The only significant difference regarding Tritium and CANDUs is during operation. The spent fuel from a CANDU is not different in any drastic way. It starts as natural Uranium so has less fission products than, for example, BWR spent fuel. The amount of Tritium in a spent fuel pool is quite low for nearly any commercial type of reactor.

During operation a CANDU produces significant Tritium. The "lore" is that it produces more Tritium per kg of Uranium than the reactors that the US military runs to top up their weapons. This is because a CANDU puts about 50 tons of heavy water in close contact with the fuel. So the D's are in large quantity in the highest neutron flux, so catch some and become T's.

CANDUs must do something to remove Tritium from the coolant during operation, or they have trouble meeting exposure limits (for workers) and release limits. Ontario Power Generation has a facility to extract Tritium from heavy water. They then store it as metal hydrides. Canadian policy is we can't sell it to any country with a weapons program, so most of it is just sitting and decaying in storage.
 
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  • #9
Grelbr42 said:
They then store it as metal hydrides. Canadian policy is we can't sell it to any country with a weapons program, so most of it is just sitting and decaying in storage.
Thanks, I did not know this.
 
  • #10
Grelbr42 said:
Canadian policy is we can't sell it to any country with a weapons program, so most of it is just sitting and decaying in storage.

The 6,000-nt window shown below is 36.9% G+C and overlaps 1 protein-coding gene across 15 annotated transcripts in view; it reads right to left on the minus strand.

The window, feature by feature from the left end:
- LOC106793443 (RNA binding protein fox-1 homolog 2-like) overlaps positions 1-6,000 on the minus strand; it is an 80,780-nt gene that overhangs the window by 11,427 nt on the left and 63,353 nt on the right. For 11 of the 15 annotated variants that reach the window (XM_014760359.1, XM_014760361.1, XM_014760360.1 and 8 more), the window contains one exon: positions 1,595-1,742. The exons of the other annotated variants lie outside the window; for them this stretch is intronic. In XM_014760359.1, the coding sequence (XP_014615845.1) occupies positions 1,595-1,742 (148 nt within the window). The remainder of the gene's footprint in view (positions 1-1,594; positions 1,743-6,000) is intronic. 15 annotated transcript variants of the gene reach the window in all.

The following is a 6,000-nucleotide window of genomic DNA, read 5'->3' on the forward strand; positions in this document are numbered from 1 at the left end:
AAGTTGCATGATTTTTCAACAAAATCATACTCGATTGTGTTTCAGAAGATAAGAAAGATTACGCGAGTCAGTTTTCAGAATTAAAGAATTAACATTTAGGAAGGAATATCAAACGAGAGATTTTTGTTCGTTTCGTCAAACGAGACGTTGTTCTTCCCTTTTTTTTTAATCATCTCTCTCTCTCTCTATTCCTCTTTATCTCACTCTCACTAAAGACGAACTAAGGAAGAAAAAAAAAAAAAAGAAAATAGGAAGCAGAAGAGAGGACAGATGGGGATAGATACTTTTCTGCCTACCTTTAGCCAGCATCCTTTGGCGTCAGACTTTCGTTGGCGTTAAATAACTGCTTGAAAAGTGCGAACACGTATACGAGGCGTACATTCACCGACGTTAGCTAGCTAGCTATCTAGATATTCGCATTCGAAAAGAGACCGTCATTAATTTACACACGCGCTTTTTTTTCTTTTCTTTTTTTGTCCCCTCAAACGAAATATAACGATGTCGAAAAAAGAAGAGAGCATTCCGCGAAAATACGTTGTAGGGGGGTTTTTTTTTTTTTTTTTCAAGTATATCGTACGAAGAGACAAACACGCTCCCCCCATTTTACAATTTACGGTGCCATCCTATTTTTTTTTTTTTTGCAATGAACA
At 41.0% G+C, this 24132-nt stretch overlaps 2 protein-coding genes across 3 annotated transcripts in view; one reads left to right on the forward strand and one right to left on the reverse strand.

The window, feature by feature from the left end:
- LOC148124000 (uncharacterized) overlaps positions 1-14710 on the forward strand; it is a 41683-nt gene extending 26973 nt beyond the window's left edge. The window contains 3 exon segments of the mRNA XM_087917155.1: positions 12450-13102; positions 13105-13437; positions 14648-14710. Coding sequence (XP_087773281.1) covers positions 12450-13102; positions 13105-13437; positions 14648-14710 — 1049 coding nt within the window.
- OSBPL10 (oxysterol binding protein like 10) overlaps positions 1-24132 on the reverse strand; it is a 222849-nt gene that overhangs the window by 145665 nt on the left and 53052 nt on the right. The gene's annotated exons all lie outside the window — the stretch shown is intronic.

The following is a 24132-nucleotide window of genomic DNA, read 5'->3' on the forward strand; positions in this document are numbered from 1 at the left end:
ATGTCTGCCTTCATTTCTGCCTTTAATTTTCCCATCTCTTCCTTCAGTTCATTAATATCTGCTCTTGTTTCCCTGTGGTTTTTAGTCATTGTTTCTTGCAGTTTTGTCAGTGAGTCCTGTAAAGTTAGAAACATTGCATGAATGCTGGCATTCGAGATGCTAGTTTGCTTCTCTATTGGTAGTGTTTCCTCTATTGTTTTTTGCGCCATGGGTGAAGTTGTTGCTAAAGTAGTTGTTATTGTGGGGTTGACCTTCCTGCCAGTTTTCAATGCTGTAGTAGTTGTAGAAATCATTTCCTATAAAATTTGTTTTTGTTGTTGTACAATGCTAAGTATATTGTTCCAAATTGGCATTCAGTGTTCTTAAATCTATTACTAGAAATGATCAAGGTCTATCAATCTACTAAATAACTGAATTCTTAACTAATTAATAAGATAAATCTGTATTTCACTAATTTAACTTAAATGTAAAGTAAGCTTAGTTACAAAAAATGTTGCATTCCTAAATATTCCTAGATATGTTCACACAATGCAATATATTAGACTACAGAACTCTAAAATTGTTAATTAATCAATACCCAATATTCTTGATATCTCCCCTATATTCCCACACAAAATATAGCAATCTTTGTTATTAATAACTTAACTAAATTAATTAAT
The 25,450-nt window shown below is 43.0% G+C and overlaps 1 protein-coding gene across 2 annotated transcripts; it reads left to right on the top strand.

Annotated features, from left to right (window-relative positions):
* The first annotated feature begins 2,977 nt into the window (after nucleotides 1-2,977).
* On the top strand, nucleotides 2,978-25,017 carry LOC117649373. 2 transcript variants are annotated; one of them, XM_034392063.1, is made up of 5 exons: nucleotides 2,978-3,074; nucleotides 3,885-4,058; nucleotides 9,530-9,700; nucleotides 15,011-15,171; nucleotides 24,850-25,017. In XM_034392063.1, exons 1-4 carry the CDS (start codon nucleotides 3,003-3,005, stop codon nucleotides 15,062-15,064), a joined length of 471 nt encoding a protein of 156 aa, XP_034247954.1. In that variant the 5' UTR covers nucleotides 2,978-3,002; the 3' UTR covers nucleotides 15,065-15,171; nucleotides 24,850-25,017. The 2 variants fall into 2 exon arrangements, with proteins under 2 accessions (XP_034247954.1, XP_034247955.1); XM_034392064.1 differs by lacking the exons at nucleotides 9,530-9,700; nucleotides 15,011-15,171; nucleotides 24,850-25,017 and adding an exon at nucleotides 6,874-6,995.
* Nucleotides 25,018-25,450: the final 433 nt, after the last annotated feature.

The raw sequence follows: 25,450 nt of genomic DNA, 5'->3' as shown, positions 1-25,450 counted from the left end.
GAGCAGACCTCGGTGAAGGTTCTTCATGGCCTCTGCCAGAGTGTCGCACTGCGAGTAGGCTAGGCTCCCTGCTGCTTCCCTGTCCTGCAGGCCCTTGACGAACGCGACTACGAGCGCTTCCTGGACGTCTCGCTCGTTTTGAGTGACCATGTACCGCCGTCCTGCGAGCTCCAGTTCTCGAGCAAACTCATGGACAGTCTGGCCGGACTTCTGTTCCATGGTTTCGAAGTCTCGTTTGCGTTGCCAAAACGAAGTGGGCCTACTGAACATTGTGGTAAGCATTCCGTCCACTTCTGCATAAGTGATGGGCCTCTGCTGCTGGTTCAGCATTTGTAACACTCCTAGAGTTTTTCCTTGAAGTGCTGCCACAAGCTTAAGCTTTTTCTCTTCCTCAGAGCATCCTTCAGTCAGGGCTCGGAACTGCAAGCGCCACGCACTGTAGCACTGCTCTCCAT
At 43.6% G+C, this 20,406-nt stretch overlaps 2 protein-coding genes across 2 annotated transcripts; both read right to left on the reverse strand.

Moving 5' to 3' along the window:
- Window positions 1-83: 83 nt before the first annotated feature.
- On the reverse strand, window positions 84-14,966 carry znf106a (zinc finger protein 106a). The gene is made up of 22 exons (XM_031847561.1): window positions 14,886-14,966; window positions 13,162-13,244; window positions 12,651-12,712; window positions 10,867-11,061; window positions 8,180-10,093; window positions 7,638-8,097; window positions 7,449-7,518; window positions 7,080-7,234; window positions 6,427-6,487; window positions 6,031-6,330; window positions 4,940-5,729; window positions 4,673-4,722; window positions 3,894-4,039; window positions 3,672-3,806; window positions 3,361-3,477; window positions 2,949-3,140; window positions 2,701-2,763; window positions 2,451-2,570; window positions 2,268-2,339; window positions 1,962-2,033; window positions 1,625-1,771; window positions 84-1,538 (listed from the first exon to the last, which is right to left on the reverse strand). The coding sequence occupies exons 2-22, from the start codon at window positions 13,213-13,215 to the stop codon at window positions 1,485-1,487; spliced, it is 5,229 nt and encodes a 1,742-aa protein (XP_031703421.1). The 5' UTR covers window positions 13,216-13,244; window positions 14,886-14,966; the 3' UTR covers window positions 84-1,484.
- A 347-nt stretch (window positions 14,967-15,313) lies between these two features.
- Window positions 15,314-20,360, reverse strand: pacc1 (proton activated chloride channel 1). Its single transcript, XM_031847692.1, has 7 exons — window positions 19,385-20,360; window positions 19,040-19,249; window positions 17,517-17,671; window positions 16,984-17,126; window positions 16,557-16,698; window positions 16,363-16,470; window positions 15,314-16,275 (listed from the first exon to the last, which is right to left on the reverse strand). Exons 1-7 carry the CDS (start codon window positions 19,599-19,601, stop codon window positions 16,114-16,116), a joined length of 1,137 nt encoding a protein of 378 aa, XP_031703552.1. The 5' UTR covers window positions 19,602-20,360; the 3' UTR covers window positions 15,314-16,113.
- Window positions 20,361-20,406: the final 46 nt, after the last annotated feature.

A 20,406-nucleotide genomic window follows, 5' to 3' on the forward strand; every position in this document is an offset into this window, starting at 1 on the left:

The decay product 3He is quite valuable.
 
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  • #11
Astronuc said:
The decay product 3He is quite valuable.
You are correct. And there is apparently new needs for this isotope due to such things as fusion research, just for one. And, if I recall correctly, something about detectors for certain chemicals. (He deliberately avoids sensitive search terms. Having various nuclear things attached to my name is enough.)

However, I am unable to report what happens to the decay product. You have scratched my interest so I am going to ask around.
 
  • #12
Grelbr42 said:
However, I am unable to report what happens to the decay product. You have scratched my interest so I am going to ask around.
3He has interesting physical properties. It diffuses faster than 4He, and it is very hard to contain, unless in a hermetically sealed container.

https://www.mpg.de/18784452/news-from-mpi
https://www.nature.com/articles/s41586-022-04761-7

https://scholarworks.wm.edu/cgi/viewcontent.cgi?article=3312&context=etd

It is a strong thermal neutron absorber.
https://www.nndc.bnl.gov/sigma/getPlot.jsp?evalid=14963&mf=3&mt=103&nsub=10
 
  • #13
Grelbr42 said:
However, I am unable to report what happens to the decay product.
3He is the decay product (of tritium). It's used for refrigeration, neutron detectors, medical imaging and more.